Government has plans to borrow about K320 billion for Lilongwe Water Board (LWB) to kick-start the Lake Malawi Water Supply Programme code-named ‘Rhino Project’, which will enable the water utility firm to tap water from Lake Malawi and distribute to Lilongwe and other surrounding areas. Our reporter FATSANI GUNYA engages ALFONSO CHIKUNI, LWB chief executive officer on what the project will achieve in the short to long-term. Excerpts:
:Government says it plans to find funding to kick-start the Lake Malawi Water Supply Programme, what is your reaction?
: Well, it’s a good step in the right direction. The last time we had a water source infrastructure investment was in 1998 when we raised Kamuzu Dam 1. We have tried to optimised on the available water resource since then, but have not been able to meet the expectations, especially in the wake of the recent climate variability on the backdrop of dilapidated catchment area of the dam. So, simply put, the investments in the water sources will dramatically change the water service delivery landscape. Therefore, we are excited and geared to deliver a high quality project on time.
: Why is the project so significant to you and Lilongwe in particular?
:Lilongwe currently faces unique water security challenges. The Kamuzu dams system on Lilongwe River—the only source of water for the city—has low yields (average combined yield is estimated at 109 000 cubic metres per day (m3/day), with a low reliability of about 87 percent and as a result, LWB has been forced to ration water.
With the rapid population growth in the city, the security of water supply is greatly at risk. The city is already facing water shortages which are expected to become more severe over the coming years. With the projected rapid growth in water demand over the medium to long-term, and the increasing hydrological variability, there is an urgent need for new water sources.
All these years, why have the project now?
To begin with, Malawi has a high and increasing demand for water due to its growing population and economic development, both agricultural and industrial. As a result, water has become a scarce resource, and demand exceeds reliable supply. The population is forecast to double to over 24 million by 2025, which will place a huge stress on water resources in Malawi, especially on water for food supply and irrigation, water supply, and power generation. Lilongwe, the capital city, is growing very rapidly, and so is demand for better services. And coming to Lilongwe, the city is growing at a rate of 5.5 percent per year, the fastest in the country, and the region. The current population is estimated at 1.3 million, and is expected to double by 2025. Along with this rapid growth, the city is experiencing a rise of informal settlements and a strain on the city’s services, including water supply and sanitation.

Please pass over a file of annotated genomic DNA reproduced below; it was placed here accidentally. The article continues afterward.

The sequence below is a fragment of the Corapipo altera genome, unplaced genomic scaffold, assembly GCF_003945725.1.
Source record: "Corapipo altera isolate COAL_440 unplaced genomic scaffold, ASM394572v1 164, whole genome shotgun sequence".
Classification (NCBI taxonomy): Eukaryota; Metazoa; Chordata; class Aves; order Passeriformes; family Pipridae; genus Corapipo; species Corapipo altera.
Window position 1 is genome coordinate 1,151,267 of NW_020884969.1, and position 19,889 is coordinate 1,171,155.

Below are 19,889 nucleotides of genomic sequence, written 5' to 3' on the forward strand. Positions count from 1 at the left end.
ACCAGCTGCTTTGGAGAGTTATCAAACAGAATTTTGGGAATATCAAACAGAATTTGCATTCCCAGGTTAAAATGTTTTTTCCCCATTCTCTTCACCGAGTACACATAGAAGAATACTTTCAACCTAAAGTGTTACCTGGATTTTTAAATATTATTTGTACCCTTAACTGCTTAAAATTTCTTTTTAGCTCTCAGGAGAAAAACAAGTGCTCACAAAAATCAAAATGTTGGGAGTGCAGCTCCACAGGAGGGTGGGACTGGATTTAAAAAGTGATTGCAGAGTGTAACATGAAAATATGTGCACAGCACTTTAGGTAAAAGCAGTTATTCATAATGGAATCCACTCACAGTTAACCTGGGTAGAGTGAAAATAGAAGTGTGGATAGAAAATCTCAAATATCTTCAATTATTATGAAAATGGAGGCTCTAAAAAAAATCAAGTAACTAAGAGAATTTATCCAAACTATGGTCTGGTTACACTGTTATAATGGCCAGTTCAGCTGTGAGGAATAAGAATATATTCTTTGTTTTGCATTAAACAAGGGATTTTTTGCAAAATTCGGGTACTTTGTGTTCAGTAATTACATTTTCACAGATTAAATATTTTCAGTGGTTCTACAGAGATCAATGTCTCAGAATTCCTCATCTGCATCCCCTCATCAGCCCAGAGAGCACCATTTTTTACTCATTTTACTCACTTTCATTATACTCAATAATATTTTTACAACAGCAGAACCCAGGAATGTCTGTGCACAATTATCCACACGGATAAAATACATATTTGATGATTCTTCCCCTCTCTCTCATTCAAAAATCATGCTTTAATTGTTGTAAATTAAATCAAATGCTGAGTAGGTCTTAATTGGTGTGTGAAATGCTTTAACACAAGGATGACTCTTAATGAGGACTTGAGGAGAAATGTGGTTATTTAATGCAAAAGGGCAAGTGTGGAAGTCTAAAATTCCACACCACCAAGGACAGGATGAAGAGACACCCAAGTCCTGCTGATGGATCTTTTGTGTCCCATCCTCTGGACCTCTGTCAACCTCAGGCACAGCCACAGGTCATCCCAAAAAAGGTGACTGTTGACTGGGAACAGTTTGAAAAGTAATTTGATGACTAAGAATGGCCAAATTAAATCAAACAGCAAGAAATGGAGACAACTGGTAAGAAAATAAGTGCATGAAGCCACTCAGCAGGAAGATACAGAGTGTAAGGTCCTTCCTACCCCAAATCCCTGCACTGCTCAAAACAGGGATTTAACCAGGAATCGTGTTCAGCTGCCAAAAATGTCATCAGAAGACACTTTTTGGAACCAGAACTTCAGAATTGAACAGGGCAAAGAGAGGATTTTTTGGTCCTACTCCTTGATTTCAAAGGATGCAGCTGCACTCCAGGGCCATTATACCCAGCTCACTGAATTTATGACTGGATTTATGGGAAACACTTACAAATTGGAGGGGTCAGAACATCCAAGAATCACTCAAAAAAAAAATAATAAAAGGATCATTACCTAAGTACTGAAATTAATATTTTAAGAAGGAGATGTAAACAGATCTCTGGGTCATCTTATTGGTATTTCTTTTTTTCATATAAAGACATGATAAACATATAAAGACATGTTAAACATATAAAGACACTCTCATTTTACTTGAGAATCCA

Above all, water resources play a critical role in Malawi’s economy. The water sector contributes an estimated 35 percent of the country’s gross domestic product (GDP). The total renewable water resource available in Malawi is estimated at 17.3 km3/year, or 1 027 m3/capita/year. While the availability of water resources in the aggregate is considered satisfactory, per capita water availability has been declining at a rapid rate due to population growth.
Malawi is now dangerously close to becoming water scarce. Despite the noticeable surface water bodies in the country, the availability and reliability of surface water in Malawi is highly variable between wet and dry seasons and from year to year, and the country’s stock of water storage infrastructure is one of the lowest in the region. Water resources are also increasingly becoming degraded through sedimentation, biological contamination and effluent, and due to inadequate catchment/watershed management.
How many people are expected to benefit from the programme?
In the first phase, the programme is expected to benefit an estimated population of over 600 000 people, mainly including existing LWB customers who currently suffer from water rationing, and an extra 400 000 people who currently are not served by LWB.
It will also serve the pipeline corridor from Lake Malawi and other far-flung district centres. In addition, various spinoffs will be planned including power generation, irrigation, eco-tourism and many more.
: What are the specific objectives of the programme?
:The overarching project development objective (PDO) is to increase water availability for Lilongwe City and strengthen the capacity of Lilongwe Water Board to plan future investments and deliver improved water services to its customers. It will also bring clean water to the corridor from the lake to Lilongwe, for example at Salima Boma, Kaphatenga, Mvera, Mchenzi, Chezi.
We will be able to supply water to far-flung districts of Dowa, Ntchisi and Mponela has been made.
The ‘Rhino Project’ is one of the first in the series of projects under the Lake Malawi Water Programme. This project would be anchored by one large investment in water abstraction and conveyance infrastructure and a set of technical assistance activities designed to support government in planning other spinoff projects in irrigation, eco-tourism, power and livelihood restoration of the Project Affected People (PAPs).
Now, the Lilongwe Water Programme is a four-year programme (2017-2020) structured around five pillars: abstracting water from Lake Malawi to satisfy long-term demand and to cope with variability and climate change and construction of treated water production, transmission and prepaid metering including livelihoods in the Project Area, phased investment in irrigation agriculture, investment in hydropower production and strengthening institutions and information. The first phase runs for an estimated period of 18 months. n